"Anna, stop, you…you don't mean that." And it sounded like water was rushing into the car, around you, rising higher and higher until you were underwater. You weren't certain of anything in the world. But the one thing you were sure of was that you loved Anna. And you began focusing on the small things, the sweat clinging to your palms, the rough texture of the steering wheel, the heat that was pounding mercilessly through the windows, the jackhammering of your heart against your sternum, your breathing, the little details that would assure you that yes, this is not some twisted dream and that yes, this was reality and you were in fact hearing your wife who you desperately loved just profess her profound, body consuming hatred of you so that…
…so that you didn't see a car heading at seventy miles per hour in the opposite direction shift into your lane.
"You never loved me, did you? You always hated me. You resented me and I know that you did and—" Her last words choked off as she saw the car barreling down the road right towards your own.
You weren't sure if Anna screamed or if the pure, unadulterated fear you saw was your own reflection or the sudden moment of clarity that came across the possibly sleep deprived or possibly drunk driver. But just one sentence rang through your mind. Not your own safety. Not the safety of the other driver.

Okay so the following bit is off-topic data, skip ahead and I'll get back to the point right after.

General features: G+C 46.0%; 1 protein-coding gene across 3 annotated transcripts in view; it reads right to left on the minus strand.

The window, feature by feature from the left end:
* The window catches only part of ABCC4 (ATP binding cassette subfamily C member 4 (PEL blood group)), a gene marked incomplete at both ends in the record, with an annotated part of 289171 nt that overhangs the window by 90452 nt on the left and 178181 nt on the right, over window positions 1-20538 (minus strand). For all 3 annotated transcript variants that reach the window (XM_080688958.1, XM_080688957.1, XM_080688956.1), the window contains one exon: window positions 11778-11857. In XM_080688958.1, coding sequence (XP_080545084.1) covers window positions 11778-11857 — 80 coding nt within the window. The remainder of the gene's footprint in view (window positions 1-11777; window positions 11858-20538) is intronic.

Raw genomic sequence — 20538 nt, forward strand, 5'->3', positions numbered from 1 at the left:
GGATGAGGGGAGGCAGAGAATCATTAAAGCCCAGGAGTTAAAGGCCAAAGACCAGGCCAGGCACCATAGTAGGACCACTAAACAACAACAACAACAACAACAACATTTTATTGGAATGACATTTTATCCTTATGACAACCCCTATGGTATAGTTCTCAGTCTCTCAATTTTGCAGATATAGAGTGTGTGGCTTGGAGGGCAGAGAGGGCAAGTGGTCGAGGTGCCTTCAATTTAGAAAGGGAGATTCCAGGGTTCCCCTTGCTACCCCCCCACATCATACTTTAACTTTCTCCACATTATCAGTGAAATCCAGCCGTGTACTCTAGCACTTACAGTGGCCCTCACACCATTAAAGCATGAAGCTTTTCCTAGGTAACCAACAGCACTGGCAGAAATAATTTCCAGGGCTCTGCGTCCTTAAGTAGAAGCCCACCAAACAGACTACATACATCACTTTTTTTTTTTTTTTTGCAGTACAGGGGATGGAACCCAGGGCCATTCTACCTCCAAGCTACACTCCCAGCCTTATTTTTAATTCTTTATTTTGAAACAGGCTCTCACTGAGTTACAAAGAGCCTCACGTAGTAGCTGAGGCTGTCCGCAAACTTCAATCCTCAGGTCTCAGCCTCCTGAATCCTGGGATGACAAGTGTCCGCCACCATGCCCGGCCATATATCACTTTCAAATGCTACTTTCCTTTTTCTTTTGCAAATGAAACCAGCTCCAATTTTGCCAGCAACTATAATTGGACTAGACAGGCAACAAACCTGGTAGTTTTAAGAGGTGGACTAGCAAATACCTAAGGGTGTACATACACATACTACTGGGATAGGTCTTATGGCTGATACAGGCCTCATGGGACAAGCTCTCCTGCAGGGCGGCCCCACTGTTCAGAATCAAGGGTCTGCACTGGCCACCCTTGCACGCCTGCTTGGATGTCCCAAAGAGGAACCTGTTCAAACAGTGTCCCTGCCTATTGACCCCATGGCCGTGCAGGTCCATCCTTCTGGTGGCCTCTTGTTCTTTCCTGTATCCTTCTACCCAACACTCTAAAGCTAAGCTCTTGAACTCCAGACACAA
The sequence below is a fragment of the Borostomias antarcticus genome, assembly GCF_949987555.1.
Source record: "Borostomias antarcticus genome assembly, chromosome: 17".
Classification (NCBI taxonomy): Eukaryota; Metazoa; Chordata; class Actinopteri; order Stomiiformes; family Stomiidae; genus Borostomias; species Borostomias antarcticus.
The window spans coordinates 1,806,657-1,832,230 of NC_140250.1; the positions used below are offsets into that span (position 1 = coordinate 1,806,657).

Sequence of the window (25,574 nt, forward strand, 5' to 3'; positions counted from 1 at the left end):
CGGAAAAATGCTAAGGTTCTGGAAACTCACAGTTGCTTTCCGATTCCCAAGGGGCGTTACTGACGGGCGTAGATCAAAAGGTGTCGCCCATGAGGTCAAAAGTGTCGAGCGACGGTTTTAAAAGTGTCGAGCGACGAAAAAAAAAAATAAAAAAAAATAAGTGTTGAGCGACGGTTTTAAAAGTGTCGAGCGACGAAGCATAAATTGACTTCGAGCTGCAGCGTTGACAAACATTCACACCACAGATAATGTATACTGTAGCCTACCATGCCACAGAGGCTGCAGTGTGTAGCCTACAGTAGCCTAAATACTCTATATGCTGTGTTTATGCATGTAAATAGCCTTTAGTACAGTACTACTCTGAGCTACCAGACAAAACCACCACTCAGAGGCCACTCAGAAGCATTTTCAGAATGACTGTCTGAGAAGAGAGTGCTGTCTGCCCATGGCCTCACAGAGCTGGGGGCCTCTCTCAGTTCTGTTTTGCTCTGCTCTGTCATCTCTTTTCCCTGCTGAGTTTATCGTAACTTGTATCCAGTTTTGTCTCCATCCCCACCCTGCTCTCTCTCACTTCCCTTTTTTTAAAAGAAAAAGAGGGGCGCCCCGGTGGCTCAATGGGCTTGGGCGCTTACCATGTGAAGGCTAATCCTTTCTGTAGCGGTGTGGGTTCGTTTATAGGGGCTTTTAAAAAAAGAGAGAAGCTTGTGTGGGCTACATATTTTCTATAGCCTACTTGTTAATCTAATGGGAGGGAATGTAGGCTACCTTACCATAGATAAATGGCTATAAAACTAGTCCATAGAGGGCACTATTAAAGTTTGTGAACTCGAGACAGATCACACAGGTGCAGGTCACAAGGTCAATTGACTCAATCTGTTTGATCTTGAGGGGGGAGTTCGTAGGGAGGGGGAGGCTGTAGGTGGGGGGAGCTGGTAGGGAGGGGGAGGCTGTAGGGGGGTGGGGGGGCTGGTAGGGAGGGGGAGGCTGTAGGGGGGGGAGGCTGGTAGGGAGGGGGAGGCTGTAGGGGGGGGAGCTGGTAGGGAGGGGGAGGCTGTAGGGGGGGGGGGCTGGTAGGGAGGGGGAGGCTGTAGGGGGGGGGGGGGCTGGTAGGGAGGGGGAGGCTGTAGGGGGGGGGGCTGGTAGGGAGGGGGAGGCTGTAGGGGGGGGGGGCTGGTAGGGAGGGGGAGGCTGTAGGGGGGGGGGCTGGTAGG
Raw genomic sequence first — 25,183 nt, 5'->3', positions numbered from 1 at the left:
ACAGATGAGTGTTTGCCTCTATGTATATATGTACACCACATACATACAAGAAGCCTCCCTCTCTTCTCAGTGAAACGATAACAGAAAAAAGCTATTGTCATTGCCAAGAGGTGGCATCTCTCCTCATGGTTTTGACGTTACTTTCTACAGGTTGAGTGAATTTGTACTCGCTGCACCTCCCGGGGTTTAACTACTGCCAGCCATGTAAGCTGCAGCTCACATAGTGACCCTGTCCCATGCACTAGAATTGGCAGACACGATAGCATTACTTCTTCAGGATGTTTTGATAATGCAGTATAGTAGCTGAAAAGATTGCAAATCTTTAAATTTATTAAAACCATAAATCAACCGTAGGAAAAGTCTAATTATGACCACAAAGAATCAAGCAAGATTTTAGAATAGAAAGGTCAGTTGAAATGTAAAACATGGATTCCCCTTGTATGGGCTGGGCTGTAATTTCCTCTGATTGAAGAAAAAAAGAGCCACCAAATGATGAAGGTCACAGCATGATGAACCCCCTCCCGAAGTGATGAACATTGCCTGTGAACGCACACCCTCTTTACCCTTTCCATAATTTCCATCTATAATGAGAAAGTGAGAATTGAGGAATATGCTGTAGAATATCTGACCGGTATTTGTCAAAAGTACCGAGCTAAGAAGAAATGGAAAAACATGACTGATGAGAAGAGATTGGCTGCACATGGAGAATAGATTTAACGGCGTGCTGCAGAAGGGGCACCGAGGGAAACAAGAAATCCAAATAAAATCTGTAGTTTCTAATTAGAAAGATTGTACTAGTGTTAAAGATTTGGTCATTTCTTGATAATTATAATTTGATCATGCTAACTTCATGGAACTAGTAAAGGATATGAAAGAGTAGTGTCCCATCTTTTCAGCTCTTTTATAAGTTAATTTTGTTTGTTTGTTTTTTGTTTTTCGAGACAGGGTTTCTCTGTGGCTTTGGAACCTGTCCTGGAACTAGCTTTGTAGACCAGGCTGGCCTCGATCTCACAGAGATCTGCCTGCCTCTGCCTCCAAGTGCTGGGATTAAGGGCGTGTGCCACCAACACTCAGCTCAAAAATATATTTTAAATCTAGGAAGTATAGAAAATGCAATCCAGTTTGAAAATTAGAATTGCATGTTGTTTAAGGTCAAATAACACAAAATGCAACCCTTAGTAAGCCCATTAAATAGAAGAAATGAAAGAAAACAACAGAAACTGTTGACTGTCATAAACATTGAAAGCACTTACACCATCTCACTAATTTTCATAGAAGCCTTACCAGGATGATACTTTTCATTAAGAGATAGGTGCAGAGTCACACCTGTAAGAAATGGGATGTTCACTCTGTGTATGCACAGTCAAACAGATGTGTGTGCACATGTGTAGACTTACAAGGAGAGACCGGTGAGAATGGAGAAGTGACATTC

You couldn't let her die thinking that you hated her.
And tires screeched, leaving permanent black marks on the already black asphalt. And horns were honked and the loud cries of both your cars hung in the air in the split second right before impact. And your arm slammed across Anna's chest, pushing her back in a desperate attempt to push her away from any and all harm and you could feel her frail body stiffen to prepare for impact out of fear and in the silence right before you blacked out you yelled at yourself that you were about to get into a car crash and you couldn't even let your wife have what she wanted.